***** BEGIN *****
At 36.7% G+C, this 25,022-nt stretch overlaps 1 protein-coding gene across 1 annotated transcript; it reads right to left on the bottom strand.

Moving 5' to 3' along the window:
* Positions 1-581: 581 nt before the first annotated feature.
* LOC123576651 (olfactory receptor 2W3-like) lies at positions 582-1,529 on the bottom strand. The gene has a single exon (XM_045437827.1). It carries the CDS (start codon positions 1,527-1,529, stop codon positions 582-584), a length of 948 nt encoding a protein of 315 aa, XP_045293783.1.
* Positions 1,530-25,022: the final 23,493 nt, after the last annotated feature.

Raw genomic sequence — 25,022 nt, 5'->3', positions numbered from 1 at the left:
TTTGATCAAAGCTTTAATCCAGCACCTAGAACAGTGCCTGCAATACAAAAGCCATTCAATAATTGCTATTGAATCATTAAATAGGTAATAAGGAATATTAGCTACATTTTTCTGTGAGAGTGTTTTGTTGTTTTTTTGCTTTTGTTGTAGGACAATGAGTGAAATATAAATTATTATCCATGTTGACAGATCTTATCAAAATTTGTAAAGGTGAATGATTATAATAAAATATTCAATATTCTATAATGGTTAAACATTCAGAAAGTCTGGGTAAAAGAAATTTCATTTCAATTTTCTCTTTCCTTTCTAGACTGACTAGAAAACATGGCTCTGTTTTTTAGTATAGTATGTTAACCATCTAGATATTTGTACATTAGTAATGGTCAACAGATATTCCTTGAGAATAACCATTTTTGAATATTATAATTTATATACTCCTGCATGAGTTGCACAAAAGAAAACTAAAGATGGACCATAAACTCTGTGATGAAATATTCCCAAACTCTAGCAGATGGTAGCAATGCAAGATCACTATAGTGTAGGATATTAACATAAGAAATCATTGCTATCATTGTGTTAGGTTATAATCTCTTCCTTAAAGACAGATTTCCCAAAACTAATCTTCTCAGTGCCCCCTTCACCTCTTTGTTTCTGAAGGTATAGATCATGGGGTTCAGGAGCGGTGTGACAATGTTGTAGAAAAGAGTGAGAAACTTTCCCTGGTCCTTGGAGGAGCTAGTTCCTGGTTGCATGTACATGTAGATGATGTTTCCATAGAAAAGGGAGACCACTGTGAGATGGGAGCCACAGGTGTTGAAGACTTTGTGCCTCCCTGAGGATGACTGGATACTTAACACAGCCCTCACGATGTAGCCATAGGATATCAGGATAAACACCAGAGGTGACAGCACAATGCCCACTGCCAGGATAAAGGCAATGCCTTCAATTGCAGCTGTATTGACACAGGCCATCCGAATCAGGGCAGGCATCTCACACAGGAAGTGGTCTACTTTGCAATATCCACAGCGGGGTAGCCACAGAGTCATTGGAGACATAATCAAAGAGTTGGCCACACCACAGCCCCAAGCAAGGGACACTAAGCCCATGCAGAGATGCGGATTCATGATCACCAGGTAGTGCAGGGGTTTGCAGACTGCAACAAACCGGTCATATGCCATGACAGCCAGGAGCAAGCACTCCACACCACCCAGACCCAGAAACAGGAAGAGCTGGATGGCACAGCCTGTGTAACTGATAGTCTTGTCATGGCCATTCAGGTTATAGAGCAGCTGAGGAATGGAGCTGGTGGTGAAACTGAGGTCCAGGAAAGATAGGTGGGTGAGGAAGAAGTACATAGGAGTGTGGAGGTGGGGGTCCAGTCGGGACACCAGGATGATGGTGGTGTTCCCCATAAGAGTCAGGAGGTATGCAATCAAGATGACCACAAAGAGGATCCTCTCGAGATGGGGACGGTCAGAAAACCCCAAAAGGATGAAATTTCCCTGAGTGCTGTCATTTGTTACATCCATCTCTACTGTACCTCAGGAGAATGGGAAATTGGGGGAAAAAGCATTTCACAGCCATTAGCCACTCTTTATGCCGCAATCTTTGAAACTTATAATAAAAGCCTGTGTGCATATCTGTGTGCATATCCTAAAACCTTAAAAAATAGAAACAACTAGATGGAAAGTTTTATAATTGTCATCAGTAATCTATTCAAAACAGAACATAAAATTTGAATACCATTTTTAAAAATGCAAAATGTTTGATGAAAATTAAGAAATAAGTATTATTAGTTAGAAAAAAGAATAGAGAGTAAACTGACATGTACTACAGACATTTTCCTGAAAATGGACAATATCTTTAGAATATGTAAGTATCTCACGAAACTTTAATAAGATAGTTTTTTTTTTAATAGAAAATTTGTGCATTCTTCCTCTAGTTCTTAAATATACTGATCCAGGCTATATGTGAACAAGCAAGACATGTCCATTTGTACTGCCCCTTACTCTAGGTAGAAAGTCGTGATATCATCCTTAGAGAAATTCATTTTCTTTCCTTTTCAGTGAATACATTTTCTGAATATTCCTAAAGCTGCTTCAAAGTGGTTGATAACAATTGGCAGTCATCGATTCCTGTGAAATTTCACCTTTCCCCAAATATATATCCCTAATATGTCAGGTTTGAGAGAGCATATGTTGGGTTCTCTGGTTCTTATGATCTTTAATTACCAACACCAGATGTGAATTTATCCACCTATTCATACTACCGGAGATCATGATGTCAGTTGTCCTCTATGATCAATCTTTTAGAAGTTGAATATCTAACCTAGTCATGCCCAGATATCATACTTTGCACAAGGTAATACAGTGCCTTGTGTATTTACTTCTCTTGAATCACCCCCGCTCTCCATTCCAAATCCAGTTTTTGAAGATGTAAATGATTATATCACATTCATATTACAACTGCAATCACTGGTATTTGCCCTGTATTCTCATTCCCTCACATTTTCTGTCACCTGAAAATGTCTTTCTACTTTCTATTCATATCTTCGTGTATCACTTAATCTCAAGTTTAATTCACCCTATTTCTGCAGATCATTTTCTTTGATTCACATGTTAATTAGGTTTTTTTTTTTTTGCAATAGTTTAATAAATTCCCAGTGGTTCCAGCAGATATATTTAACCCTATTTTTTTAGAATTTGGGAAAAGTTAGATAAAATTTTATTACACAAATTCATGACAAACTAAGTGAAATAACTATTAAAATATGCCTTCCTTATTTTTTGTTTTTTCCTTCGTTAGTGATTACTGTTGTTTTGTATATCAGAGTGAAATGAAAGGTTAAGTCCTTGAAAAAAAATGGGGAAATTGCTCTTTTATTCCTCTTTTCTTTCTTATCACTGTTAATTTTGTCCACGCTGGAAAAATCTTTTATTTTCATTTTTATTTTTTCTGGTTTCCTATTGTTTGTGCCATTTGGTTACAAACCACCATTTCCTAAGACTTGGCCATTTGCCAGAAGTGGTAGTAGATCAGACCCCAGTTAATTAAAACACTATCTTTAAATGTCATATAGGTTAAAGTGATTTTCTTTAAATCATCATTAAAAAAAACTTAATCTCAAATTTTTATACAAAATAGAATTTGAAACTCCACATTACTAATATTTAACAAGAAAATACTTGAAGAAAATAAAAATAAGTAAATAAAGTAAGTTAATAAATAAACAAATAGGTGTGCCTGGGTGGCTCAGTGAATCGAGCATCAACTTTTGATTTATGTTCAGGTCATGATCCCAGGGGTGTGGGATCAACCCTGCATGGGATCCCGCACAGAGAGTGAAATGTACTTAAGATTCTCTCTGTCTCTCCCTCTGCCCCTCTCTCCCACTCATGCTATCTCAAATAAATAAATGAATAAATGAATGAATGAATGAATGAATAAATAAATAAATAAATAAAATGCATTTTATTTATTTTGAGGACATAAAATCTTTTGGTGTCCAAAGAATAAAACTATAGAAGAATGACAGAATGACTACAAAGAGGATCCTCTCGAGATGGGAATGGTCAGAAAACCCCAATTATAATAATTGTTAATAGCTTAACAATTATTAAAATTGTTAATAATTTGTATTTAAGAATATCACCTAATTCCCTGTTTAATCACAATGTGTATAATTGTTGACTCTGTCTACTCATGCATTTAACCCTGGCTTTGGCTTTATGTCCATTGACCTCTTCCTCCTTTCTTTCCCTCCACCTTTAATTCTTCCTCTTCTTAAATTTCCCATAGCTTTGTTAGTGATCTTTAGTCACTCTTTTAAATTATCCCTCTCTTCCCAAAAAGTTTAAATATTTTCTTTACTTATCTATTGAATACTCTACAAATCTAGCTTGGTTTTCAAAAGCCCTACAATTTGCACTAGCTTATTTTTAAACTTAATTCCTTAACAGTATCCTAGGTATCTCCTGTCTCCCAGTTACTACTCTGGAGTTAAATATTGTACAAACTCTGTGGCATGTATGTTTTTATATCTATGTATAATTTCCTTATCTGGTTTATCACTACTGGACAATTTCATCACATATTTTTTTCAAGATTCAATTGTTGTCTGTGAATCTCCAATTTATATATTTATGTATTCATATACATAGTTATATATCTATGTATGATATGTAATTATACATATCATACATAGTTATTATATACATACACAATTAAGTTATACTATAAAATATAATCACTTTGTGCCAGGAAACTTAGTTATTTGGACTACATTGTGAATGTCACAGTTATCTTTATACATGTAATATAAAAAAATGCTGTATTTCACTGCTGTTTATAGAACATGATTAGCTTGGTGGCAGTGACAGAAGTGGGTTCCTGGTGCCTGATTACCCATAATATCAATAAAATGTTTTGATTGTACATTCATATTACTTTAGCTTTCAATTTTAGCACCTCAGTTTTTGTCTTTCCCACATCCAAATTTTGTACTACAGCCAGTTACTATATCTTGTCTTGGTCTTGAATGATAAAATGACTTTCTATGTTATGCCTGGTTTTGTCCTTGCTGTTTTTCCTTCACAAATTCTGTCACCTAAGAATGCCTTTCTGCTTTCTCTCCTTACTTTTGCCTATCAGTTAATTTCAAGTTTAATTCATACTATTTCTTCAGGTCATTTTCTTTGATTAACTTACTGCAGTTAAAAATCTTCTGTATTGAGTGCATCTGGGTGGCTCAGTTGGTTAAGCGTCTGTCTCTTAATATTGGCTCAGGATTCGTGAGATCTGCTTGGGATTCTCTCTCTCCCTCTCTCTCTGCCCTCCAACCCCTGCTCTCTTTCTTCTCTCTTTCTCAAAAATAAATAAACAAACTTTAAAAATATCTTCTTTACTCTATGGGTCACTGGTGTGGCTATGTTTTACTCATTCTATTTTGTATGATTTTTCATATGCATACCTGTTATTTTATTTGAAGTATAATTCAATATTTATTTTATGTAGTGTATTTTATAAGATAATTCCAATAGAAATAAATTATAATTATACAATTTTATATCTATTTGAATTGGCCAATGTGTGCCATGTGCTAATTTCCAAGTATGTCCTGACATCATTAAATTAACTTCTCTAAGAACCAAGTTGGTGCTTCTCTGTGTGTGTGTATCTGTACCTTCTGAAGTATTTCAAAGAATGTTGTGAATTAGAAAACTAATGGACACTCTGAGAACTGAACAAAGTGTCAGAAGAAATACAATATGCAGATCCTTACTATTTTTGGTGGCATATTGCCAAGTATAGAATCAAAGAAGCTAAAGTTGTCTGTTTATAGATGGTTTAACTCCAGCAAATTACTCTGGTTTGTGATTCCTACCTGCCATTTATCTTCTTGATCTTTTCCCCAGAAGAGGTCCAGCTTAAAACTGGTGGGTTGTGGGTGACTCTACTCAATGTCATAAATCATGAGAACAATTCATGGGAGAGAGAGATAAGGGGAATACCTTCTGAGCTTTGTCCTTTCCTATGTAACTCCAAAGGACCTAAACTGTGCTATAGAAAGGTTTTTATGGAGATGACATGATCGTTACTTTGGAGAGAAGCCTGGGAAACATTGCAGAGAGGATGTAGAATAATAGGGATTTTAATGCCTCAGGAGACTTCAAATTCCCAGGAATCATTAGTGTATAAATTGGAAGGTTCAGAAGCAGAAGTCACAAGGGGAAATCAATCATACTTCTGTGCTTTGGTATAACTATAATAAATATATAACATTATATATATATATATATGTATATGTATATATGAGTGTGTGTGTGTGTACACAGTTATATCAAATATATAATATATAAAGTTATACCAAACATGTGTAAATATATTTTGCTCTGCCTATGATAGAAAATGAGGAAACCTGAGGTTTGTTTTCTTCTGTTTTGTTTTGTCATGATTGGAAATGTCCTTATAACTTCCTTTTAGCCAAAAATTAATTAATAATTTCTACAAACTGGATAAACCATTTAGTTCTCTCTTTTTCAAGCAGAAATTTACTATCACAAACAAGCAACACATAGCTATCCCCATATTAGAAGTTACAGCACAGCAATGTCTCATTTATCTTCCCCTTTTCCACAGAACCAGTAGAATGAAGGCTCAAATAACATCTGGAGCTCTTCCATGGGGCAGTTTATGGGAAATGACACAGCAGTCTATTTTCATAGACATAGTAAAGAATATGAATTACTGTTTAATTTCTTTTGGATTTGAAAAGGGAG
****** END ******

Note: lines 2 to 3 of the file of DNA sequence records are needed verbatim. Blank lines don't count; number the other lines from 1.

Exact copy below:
Moving 5' to 3' along the window:
* Positions 1-581: 581 nt before the first annotated feature.